Mission typeNavigation
OperatorUS Air Force
COSPAR ID1990-068A
SATCAT no.20724
Mission duration7.5 years (planned)[1]
Spacecraft properties
Spacecraft typeGPS Block II[1]
Launch mass840 kilograms (1,850 lb)[2]
Start of mission
Launch date2 August 1990, 05:39:00 (1990-08-02UTC05:39Z) UTC
RocketDelta II 6925,[3] D197[3]
Launch siteCape Canaveral LC-17A[3]
End of mission
Deactivated27 January 2003 (2003-01-28)
Orbital parameters
Reference systemGeocentric
RegimeMedium Earth
Perigee altitude19,932 kilometres (12,385 mi)[4]
Apogee altitude20,433 kilometres (12,696 mi)[4]
Inclination54.7 degrees[4]
Period718 minutes[4]

USA-63, also known as GPS II-8 and GPS SVN-21, was an American navigation satellite which formed part of the Global Positioning System. It was the eighth of nine Block II GPS satellites to be launched, which were the first operational GPS satellites to fly.

USA-63 was launched at 05:39:00 UTC on 2 August 1990, atop a Delta II carrier rocket, flight number D197, flying in the 6925 configuration.[3] The launch took place from Launch Complex 17A at the Cape Canaveral Air Force Station,[5] and placed USA-63 into a transfer orbit. The satellite raised itself into medium Earth orbit using a Star-37XFP apogee motor.[1]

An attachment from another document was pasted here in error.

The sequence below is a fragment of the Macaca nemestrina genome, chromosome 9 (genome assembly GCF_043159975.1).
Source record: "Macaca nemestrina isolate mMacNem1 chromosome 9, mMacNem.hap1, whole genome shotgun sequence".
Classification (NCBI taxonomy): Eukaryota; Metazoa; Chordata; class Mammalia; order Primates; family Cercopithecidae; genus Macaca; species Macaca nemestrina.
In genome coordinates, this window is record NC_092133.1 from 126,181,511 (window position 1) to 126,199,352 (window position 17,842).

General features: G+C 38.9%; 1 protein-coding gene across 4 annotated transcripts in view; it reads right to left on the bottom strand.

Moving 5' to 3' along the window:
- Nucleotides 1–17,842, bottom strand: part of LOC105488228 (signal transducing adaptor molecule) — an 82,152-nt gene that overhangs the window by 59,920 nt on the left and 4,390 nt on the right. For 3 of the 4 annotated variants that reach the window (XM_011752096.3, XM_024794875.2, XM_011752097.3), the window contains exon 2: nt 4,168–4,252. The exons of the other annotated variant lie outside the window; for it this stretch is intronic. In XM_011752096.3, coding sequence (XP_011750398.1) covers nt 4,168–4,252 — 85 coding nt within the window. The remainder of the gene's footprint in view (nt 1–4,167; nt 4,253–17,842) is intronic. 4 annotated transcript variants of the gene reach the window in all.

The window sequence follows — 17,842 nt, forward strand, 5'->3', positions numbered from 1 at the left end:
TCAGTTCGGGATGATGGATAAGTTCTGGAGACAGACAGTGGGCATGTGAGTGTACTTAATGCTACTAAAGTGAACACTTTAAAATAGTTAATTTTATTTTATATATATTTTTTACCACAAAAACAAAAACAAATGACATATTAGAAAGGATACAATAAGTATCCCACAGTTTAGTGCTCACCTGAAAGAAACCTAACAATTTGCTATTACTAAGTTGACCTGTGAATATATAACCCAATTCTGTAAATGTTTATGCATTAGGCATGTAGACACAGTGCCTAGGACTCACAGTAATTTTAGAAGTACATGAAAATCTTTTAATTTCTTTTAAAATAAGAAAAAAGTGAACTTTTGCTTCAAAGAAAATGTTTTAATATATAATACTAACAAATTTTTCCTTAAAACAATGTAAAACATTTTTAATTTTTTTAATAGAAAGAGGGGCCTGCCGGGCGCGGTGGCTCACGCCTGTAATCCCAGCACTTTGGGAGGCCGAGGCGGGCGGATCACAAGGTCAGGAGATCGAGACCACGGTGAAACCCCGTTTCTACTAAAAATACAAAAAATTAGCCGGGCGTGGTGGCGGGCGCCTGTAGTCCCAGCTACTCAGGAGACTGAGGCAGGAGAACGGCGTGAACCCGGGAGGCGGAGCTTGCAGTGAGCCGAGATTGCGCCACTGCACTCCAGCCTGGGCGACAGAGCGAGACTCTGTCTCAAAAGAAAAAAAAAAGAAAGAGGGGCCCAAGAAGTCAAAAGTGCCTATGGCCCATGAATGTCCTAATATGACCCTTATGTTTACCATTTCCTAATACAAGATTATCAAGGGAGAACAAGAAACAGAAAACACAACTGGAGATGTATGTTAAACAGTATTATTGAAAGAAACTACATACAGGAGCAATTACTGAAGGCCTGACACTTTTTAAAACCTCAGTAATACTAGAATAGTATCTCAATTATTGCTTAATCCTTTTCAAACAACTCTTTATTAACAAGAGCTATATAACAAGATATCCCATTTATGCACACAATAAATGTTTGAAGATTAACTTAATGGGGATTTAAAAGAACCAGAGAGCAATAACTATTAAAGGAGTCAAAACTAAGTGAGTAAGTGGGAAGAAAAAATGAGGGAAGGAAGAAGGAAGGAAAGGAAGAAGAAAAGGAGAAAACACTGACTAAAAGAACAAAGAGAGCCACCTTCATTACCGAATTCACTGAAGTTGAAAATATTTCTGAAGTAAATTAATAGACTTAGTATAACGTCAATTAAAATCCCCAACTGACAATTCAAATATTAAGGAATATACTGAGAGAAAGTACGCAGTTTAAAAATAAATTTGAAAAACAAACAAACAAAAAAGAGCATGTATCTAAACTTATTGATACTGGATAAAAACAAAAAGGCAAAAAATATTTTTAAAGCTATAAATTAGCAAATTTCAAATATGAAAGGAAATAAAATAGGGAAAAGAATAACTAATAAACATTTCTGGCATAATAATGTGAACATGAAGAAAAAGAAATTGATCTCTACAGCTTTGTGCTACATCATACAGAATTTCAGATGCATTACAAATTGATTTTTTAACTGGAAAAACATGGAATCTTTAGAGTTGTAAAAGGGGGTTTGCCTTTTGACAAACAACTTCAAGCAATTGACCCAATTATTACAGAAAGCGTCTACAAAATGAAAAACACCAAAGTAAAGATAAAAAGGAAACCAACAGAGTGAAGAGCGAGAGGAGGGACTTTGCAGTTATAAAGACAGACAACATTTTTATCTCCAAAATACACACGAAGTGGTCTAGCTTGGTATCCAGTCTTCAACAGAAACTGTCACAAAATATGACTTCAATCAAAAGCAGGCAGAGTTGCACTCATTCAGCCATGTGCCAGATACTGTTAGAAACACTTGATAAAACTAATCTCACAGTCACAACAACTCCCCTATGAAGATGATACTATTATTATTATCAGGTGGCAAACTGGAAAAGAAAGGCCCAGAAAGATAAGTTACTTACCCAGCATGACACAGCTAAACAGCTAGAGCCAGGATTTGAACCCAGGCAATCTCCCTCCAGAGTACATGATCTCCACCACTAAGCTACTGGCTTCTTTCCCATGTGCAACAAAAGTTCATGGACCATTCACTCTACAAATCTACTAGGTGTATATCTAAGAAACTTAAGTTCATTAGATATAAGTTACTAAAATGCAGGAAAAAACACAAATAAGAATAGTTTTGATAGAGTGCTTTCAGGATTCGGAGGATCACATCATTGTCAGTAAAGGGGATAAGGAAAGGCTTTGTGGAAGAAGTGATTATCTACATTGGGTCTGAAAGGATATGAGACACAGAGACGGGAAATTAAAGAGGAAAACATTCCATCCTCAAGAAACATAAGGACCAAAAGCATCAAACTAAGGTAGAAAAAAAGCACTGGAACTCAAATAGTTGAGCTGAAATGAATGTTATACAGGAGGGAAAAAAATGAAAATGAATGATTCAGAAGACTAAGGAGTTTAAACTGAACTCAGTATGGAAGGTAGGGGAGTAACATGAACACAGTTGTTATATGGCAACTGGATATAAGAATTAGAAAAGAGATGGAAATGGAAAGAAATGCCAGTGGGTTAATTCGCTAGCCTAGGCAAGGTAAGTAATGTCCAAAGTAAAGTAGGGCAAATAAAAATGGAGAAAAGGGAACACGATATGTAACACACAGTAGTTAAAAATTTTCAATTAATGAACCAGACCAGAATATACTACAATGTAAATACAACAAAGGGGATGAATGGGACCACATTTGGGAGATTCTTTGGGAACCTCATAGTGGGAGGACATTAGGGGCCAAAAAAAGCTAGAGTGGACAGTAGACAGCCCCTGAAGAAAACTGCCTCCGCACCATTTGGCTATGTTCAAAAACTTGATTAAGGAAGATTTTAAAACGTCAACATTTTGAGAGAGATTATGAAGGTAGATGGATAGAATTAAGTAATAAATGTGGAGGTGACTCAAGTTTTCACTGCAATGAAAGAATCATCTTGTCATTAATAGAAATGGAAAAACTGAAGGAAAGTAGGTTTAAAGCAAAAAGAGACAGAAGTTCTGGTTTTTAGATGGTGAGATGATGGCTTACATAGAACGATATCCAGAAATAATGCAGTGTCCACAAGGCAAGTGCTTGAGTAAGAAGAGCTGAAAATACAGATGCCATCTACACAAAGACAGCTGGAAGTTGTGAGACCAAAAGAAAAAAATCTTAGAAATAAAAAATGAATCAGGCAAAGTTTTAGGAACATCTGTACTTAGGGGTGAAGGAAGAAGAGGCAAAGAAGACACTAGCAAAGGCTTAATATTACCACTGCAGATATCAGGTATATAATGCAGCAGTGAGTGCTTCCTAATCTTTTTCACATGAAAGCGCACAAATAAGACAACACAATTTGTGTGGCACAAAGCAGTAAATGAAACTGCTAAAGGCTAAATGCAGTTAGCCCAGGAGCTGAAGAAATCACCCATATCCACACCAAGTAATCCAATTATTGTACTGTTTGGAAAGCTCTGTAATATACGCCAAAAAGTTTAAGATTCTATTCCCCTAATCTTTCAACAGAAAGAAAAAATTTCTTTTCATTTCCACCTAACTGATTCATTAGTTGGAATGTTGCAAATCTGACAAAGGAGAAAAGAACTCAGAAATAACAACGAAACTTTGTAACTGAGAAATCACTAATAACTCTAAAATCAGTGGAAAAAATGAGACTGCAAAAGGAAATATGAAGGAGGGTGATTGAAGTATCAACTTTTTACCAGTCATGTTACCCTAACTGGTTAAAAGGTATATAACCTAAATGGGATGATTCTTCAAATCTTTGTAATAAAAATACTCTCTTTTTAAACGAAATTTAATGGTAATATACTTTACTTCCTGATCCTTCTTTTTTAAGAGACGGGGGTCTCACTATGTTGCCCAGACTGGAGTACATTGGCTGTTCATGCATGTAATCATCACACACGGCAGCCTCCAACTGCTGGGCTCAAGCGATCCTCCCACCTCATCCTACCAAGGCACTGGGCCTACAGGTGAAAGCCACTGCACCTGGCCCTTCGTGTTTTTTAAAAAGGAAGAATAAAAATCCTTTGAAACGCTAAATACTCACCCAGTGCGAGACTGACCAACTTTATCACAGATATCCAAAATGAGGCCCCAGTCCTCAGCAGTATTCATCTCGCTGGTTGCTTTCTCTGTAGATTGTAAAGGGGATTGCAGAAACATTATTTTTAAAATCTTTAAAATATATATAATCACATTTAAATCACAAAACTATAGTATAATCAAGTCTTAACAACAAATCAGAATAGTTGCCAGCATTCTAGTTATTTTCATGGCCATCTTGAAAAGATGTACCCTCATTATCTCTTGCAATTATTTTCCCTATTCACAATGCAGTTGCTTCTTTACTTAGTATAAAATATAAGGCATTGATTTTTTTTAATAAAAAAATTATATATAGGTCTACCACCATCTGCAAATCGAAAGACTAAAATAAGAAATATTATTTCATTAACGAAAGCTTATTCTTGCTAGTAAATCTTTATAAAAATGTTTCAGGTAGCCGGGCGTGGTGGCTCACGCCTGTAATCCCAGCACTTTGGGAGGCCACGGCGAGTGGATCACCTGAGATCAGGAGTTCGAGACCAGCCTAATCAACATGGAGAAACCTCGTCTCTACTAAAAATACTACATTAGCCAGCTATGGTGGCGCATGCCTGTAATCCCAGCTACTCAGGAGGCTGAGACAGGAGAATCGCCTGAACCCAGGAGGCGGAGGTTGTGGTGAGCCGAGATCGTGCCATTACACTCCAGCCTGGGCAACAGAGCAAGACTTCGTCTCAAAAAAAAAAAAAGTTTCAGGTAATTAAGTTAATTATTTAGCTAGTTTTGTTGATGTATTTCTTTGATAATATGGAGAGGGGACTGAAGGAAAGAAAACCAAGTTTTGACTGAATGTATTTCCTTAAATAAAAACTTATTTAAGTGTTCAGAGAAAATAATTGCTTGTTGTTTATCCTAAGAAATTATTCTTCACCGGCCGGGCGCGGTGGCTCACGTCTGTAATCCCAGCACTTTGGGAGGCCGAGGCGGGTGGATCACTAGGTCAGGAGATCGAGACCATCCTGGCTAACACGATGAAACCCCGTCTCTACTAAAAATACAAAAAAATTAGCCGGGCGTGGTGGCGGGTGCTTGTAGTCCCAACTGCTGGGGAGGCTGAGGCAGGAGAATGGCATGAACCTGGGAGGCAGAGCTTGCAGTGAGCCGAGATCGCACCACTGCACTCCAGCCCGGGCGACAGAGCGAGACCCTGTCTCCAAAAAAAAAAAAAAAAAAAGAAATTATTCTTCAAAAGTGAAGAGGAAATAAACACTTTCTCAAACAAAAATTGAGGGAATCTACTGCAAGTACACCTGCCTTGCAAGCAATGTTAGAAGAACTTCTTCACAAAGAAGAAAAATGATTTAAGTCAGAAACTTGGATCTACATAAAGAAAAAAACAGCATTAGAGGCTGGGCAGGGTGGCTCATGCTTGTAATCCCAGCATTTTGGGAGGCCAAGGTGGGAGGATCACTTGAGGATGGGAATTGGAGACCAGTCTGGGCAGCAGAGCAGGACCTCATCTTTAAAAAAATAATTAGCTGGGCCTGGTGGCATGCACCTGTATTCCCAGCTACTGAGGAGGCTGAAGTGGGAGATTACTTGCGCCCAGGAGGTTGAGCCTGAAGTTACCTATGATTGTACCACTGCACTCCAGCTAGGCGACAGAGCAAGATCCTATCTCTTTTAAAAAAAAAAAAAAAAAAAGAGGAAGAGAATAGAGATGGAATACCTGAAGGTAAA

On 3 September 1990, USA-63 was in an orbit with a perigee of 19,932 kilometres (12,385 mi), an apogee of 20,433 kilometres (12,696 mi), a period of 718 minutes, and 54.7 degrees of inclination to the equator.[4] It operated in slot 2 of plane E of the GPS constellation.[6] The satellite had a mass of 840 kilograms (1,850 lb), and generated 710 watts of power.[2] It had a design life of 7.5 years,[1] and ceased operations on 27 January 2003.


  1. ^ a b c d e Krebs, Gunter. "GPS-2 (Navstar-2)". Gunter's Space Page. Retrieved 10 July 2012.
  2. ^ a b "Navstar 2-08". US National Space Science Data Center. Retrieved 10 July 2012.
  3. ^ a b c d McDowell, Jonathan. "Launch Log". Jonathan's Space Page. Retrieved 10 July 2012.
  4. ^ a b c d e McDowell, Jonathan. "Satellite Catalog". Jonathan's Space Page. Retrieved 10 July 2012.
  5. ^ McDowell, Jonathan. "Launch List". Launch Vehicle Database. Jonathan's Space Page. Retrieved 10 July 2012.
  6. ^ Wade, Mark. "Navstar". Encyclopedia Astronautica. Retrieved 10 July 2012.